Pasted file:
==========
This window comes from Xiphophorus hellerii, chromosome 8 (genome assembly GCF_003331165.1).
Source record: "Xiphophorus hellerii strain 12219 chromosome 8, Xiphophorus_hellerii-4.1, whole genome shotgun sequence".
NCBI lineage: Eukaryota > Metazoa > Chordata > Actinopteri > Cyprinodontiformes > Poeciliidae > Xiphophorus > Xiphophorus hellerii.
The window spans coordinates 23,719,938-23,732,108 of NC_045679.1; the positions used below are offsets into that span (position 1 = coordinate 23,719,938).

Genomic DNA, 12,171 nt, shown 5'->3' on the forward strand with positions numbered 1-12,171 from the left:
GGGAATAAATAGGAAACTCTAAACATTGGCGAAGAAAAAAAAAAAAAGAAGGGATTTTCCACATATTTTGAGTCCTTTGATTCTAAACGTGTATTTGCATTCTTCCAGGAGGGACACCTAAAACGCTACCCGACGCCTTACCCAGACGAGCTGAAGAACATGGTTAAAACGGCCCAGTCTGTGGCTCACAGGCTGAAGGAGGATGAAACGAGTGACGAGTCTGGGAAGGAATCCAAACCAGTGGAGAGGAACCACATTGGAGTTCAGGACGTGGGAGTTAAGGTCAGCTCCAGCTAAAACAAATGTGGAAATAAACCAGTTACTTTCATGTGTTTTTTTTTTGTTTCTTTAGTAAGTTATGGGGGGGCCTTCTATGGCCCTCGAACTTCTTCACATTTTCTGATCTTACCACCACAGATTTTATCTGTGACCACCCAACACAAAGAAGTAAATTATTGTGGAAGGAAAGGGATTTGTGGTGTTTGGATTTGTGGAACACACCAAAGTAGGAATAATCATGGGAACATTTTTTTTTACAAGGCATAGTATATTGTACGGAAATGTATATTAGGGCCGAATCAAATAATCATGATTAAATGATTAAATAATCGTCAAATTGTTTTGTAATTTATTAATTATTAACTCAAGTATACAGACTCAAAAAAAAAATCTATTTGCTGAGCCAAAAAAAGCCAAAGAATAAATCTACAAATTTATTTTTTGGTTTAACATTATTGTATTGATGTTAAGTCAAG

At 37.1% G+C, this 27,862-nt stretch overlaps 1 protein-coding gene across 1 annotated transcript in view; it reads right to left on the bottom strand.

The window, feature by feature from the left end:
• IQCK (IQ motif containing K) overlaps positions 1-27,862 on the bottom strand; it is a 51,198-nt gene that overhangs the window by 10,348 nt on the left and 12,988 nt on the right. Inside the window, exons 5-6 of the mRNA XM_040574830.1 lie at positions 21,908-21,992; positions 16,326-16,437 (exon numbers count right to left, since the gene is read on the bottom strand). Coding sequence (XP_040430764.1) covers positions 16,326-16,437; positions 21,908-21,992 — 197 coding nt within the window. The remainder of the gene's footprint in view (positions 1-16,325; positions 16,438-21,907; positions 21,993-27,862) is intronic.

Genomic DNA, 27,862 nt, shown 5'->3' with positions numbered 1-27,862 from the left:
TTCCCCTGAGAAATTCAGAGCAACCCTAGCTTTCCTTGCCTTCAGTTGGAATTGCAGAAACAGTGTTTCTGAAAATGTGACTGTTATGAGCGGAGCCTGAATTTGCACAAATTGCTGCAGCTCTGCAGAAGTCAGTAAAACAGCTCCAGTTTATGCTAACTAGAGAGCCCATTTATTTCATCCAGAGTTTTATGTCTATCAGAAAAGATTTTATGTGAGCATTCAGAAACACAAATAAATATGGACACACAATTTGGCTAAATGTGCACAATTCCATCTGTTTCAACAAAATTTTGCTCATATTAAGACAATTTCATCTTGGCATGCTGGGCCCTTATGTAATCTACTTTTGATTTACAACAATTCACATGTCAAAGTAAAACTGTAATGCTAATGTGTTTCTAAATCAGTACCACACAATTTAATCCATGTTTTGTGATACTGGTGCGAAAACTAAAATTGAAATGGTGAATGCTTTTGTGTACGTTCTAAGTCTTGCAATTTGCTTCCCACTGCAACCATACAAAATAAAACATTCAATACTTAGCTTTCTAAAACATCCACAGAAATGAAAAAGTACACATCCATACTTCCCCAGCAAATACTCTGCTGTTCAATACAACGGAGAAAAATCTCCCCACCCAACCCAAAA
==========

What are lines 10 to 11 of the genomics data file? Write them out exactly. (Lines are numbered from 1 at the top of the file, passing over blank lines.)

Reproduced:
Genomic DNA, 27,862 nt, shown 5'->3' with positions numbered 1-27,862 from the left:
TTCCCCTGAGAAATTCAGAGCAACCCTAGCTTTCCTTGCCTTCAGTTGGAATTGCAGAAACAGTGTTTCTGAAAATGTGACTGTTATGAGCGGAGCCTGAATTTGCACAAATTGCTGCAGCTCTGCAGAAGTCAGTAAAACAGCTCCAGTTTATGCTAACTAGAGAGCCCATTTATTTCATCCAGAGTTTTATGTCTATCAGAAAAGATTTTATGTGAGCATTCAGAAACACAAATAAATATGGACACACAATTTGGCTAAATGTGCACAATTCCATCTGTTTCAACAAAATTTTGCTCATATTAAGACAATTTCATCTTGGCATGCTGGGCCCTTATGTAATCTACTTTTGATTTACAACAATTCACATGTCAAAGTAAAACTGTAATGCTAATGTGTTTCTAAATCAGTACCACACAATTTAATCCATGTTTTGTGATACTGGTGCGAAAACTAAAATTGAAATGGTGAATGCTTTTGTGTACGTTCTAAGTCTTGCAATTTGCTTCCCACTGCAACCATACAAAATAAAACATTCAATACTTAGCTTTCTAAAACATCCACAGAAATGAAAAAGTACACATCCATACTTCCCCAGCAAATACTCTGCTGTTCAATACAACGGAGAAAAATCTCCCCACCCAACCCAAAA